Sesame Noodles with Basil and Onion

This dish is light enough to enjoy in the most oppressive heat and features the lovely summer flavors found in this week's share. It works equally well with sweet and Thai basil. It makes about four servings.
  • Approximately 8 ounces of dry rice noodles (I used half a 16 ounce package of extra wide noodles)
  • 3 Tablespoons plus 1/2 Tablespoon peanut oil
  • 2 Tablespoons soy sauce
  • 1 teaspoon rice wine vinegar or white wine vinegar
  • 2 teaspoons sesame oil
  • 1 Tablespoon sugar, or other sweetener of your choosing
  • Jalapeno peppers, minced, to taste (optional)
  • 1 large handful of greens of your choosing (braising mix, mustard/arugula, or kale would all work well) chopped into bite sized pieces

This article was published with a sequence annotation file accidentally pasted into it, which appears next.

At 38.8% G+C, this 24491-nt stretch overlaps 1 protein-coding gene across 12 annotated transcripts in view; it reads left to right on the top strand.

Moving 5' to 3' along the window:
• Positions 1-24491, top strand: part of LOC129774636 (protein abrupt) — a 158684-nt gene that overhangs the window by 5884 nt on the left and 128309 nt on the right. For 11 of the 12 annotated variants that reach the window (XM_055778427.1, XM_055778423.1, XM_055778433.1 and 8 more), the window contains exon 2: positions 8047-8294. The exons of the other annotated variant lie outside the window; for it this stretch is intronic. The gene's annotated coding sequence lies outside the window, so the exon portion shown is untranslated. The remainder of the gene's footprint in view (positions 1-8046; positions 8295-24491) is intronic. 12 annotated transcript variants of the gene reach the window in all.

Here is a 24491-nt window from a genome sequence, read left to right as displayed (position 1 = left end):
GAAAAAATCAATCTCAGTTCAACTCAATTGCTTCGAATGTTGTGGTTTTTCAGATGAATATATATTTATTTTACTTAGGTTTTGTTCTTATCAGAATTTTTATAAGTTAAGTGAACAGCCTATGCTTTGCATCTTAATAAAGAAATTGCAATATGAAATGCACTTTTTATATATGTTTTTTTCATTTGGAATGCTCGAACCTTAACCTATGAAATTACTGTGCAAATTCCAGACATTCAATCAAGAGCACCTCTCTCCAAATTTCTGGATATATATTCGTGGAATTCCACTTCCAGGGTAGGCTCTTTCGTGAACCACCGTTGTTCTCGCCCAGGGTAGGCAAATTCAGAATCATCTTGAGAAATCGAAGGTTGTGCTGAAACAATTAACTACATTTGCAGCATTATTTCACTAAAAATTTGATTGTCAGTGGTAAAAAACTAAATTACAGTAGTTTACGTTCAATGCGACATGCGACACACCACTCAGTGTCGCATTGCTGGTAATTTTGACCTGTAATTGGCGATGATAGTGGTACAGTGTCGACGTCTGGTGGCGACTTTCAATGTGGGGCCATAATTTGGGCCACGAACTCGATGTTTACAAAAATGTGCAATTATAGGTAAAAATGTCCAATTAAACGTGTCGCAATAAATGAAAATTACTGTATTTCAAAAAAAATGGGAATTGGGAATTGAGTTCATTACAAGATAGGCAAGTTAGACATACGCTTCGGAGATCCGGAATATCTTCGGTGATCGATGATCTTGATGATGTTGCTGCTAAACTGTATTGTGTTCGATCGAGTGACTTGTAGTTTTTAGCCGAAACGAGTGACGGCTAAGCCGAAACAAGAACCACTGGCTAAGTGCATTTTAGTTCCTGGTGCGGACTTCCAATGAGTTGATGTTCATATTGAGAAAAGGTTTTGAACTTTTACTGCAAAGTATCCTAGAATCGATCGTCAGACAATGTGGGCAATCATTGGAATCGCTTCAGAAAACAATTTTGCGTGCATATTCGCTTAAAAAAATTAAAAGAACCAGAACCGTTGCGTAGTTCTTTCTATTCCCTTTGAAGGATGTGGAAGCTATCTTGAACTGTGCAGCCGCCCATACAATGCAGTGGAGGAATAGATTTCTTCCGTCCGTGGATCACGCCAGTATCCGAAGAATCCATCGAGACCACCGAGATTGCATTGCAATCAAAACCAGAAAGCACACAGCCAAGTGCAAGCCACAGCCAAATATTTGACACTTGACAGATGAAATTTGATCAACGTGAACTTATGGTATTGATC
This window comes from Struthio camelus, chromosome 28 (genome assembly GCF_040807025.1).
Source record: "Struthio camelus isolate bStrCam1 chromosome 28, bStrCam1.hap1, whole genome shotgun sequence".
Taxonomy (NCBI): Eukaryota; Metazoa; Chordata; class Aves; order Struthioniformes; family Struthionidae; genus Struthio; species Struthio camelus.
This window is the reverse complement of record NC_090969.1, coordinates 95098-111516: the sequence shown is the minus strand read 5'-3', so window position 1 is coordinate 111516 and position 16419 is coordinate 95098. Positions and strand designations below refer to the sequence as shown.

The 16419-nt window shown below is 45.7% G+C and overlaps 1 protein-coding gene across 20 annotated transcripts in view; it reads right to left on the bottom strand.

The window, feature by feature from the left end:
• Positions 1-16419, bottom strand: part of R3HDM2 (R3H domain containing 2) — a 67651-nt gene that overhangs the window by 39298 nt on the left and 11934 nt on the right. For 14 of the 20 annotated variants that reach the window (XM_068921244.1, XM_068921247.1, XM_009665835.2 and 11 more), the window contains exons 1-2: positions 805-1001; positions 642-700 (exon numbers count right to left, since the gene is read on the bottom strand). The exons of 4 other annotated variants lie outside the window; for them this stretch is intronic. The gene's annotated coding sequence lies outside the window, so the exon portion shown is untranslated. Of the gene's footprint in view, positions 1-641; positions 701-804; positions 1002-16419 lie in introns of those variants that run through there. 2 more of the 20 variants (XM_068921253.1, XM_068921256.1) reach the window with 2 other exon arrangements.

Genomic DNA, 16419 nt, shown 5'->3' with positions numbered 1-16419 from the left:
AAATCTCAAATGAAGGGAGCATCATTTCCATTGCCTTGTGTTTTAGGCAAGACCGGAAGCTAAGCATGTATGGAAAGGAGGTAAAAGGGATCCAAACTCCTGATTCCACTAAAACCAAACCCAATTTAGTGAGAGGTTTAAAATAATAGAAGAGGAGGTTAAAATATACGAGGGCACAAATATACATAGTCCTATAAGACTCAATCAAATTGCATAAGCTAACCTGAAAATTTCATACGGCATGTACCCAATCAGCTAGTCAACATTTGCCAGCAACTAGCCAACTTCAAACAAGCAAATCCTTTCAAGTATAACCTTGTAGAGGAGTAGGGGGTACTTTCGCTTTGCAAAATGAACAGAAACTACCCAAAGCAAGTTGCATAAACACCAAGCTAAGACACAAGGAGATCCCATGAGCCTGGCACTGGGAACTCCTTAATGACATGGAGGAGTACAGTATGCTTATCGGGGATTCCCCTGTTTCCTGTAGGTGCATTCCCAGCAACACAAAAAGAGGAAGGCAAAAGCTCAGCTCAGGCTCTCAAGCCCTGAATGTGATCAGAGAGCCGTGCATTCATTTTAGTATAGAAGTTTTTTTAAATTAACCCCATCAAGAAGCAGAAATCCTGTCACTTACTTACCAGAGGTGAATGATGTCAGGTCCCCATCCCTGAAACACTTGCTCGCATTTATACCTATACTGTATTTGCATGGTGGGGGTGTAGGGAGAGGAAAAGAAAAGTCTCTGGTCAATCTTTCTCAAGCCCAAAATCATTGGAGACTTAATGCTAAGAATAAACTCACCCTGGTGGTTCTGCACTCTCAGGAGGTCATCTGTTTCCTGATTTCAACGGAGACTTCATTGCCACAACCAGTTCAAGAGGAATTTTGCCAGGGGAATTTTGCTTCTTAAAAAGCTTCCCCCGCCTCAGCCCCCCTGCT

•  6 large eggs
  • 1-2 spring onions, greens and bulbs chopped finely
  • 1 handful (about three sprigs) basil, cut into ribbons
Bring a large pot of water to a boil, remove from heat, add rice noodles and soak until the noodles are tender. My noodles take about 10 minutes of soaking but this will vary by noodle size and brand.

Combine the 3 tablespoons of peanut oil, soy sauce, vinegar, sesame oil, sugar, and optional jalapeno in a small bowl. Stir very well so that the ingredients are thoroughly combined.  Poor this sauce over the rice noodles immediately after draining to prevent them from sticking. Toss the noodles to coat them with sauce and set them aside.

Heat the remaining half tablespoon peanut oil in a frying pan over medium/high heat. Scramble together the chopped greens and eggs. Cook them in the peanut oil, forming large dry curds of scrambled egg.

Combine the sauce covered noodles, eggs, onion, and basil.